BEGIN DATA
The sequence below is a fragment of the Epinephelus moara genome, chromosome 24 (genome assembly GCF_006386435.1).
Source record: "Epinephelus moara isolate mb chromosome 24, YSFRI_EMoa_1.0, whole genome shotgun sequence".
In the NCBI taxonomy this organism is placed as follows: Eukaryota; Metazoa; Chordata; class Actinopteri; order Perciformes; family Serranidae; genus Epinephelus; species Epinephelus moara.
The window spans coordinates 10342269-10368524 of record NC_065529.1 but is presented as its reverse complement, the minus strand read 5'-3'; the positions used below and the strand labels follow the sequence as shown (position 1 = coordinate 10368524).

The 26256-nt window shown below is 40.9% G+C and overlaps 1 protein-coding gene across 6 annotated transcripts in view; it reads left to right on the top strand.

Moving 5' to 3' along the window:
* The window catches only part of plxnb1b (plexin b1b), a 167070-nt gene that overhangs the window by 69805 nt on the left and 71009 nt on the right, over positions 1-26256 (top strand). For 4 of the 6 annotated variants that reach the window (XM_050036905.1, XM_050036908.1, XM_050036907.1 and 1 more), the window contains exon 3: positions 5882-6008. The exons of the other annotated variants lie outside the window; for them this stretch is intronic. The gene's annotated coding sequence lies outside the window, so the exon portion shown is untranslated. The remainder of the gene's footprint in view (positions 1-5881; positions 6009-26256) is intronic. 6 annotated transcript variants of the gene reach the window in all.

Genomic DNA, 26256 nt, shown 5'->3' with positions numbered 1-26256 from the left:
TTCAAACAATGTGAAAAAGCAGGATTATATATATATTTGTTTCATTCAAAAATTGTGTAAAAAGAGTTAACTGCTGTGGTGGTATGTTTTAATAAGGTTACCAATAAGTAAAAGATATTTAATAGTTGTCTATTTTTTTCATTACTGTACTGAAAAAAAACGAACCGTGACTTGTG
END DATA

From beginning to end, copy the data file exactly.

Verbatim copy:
The sequence below is a fragment of the Epinephelus moara genome, chromosome 24 (genome assembly GCF_006386435.1).
Source record: "Epinephelus moara isolate mb chromosome 24, YSFRI_EMoa_1.0, whole genome shotgun sequence".
In the NCBI taxonomy this organism is placed as follows: Eukaryota; Metazoa; Chordata; class Actinopteri; order Perciformes; family Serranidae; genus Epinephelus; species Epinephelus moara.
The window spans coordinates 10342269-10368524 of record NC_065529.1 but is presented as its reverse complement, the minus strand read 5'-3'; the positions used below and the strand labels follow the sequence as shown (position 1 = coordinate 10368524).

The 26256-nt window shown below is 40.9% G+C and overlaps 1 protein-coding gene across 6 annotated transcripts in view; it reads left to right on the top strand.

Moving 5' to 3' along the window:
* The window catches only part of plxnb1b (plexin b1b), a 167070-nt gene that overhangs the window by 69805 nt on the left and 71009 nt on the right, over positions 1-26256 (top strand). For 4 of the 6 annotated variants that reach the window (XM_050036905.1, XM_050036908.1, XM_050036907.1 and 1 more), the window contains exon 3: positions 5882-6008. The exons of the other annotated variants lie outside the window; for them this stretch is intronic. The gene's annotated coding sequence lies outside the window, so the exon portion shown is untranslated. The remainder of the gene's footprint in view (positions 1-5881; positions 6009-26256) is intronic. 6 annotated transcript variants of the gene reach the window in all.

Genomic DNA, 26256 nt, shown 5'->3' with positions numbered 1-26256 from the left:
TTCAAACAATGTGAAAAAGCAGGATTATATATATATTTGTTTCATTCAAAAATTGTGTAAAAAGAGTTAACTGCTGTGGTGGTATGTTTTAATAAGGTTACCAATAAGTAAAAGATATTTAATAGTTGTCTATTTTTTTCATTACTGTACTGAAAAAAAACGAACCGTGACTTGTG